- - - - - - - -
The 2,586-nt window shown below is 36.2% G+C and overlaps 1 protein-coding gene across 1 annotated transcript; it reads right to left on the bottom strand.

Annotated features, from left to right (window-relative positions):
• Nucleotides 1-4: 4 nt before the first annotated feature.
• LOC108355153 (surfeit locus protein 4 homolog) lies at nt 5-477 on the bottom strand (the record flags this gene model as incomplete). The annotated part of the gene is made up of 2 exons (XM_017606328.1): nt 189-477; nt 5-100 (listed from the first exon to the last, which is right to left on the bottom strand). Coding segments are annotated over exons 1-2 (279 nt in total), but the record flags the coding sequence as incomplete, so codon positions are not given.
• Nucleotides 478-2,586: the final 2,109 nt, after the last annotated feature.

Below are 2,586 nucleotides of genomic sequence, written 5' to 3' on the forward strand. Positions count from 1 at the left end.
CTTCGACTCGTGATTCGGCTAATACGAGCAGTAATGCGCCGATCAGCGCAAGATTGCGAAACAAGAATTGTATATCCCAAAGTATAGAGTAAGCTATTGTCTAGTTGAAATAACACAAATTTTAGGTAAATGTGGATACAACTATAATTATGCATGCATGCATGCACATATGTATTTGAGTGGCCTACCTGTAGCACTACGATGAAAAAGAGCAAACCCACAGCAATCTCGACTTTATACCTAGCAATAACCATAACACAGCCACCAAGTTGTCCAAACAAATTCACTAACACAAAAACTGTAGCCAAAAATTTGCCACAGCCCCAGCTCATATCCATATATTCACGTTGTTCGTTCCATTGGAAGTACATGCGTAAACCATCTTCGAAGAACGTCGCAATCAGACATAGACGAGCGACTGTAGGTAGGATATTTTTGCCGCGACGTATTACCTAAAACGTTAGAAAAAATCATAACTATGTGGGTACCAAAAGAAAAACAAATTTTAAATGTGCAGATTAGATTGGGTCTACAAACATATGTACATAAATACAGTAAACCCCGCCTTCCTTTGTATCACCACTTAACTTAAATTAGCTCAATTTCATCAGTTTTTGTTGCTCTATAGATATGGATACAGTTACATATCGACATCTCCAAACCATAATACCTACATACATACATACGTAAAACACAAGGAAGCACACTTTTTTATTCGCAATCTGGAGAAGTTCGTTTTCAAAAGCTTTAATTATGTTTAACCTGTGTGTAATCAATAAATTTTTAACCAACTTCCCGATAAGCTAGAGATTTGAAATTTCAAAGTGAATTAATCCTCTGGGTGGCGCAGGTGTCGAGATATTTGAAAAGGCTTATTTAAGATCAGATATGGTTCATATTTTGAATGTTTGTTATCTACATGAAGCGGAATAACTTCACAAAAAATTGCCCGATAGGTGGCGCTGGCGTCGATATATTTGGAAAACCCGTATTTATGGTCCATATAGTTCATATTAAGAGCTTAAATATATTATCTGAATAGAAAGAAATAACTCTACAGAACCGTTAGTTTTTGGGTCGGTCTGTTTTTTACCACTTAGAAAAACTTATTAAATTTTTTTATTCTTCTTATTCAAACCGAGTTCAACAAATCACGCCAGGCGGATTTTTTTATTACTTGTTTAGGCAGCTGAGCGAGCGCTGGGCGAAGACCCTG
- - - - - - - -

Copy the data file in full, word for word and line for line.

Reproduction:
The 2,586-nt window shown below is 36.2% G+C and overlaps 1 protein-coding gene across 1 annotated transcript; it reads right to left on the bottom strand.

Annotated features, from left to right (window-relative positions):
• Nucleotides 1-4: 4 nt before the first annotated feature.
• LOC108355153 (surfeit locus protein 4 homolog) lies at nt 5-477 on the bottom strand (the record flags this gene model as incomplete). The annotated part of the gene is made up of 2 exons (XM_017606328.1): nt 189-477; nt 5-100 (listed from the first exon to the last, which is right to left on the bottom strand). Coding segments are annotated over exons 1-2 (279 nt in total), but the record flags the coding sequence as incomplete, so codon positions are not given.
• Nucleotides 478-2,586: the final 2,109 nt, after the last annotated feature.

Below are 2,586 nucleotides of genomic sequence, written 5' to 3' on the forward strand. Positions count from 1 at the left end.
CTTCGACTCGTGATTCGGCTAATACGAGCAGTAATGCGCCGATCAGCGCAAGATTGCGAAACAAGAATTGTATATCCCAAAGTATAGAGTAAGCTATTGTCTAGTTGAAATAACACAAATTTTAGGTAAATGTGGATACAACTATAATTATGCATGCATGCATGCACATATGTATTTGAGTGGCCTACCTGTAGCACTACGATGAAAAAGAGCAAACCCACAGCAATCTCGACTTTATACCTAGCAATAACCATAACACAGCCACCAAGTTGTCCAAACAAATTCACTAACACAAAAACTGTAGCCAAAAATTTGCCACAGCCCCAGCTCATATCCATATATTCACGTTGTTCGTTCCATTGGAAGTACATGCGTAAACCATCTTCGAAGAACGTCGCAATCAGACATAGACGAGCGACTGTAGGTAGGATATTTTTGCCGCGACGTATTACCTAAAACGTTAGAAAAAATCATAACTATGTGGGTACCAAAAGAAAAACAAATTTTAAATGTGCAGATTAGATTGGGTCTACAAACATATGTACATAAATACAGTAAACCCCGCCTTCCTTTGTATCACCACTTAACTTAAATTAGCTCAATTTCATCAGTTTTTGTTGCTCTATAGATATGGATACAGTTACATATCGACATCTCCAAACCATAATACCTACATACATACATACGTAAAACACAAGGAAGCACACTTTTTTATTCGCAATCTGGAGAAGTTCGTTTTCAAAAGCTTTAATTATGTTTAACCTGTGTGTAATCAATAAATTTTTAACCAACTTCCCGATAAGCTAGAGATTTGAAATTTCAAAGTGAATTAATCCTCTGGGTGGCGCAGGTGTCGAGATATTTGAAAAGGCTTATTTAAGATCAGATATGGTTCATATTTTGAATGTTTGTTATCTACATGAAGCGGAATAACTTCACAAAAAATTGCCCGATAGGTGGCGCTGGCGTCGATATATTTGGAAAACCCGTATTTATGGTCCATATAGTTCATATTAAGAGCTTAAATATATTATCTGAATAGAAAGAAATAACTCTACAGAACCGTTAGTTTTTGGGTCGGTCTGTTTTTTACCACTTAGAAAAACTTATTAAATTTTTTTATTCTTCTTATTCAAACCGAGTTCAACAAATCACGCCAGGCGGATTTTTTTATTACTTGTTTAGGCAGCTGAGCGAGCGCTGGGCGAAGACCCTG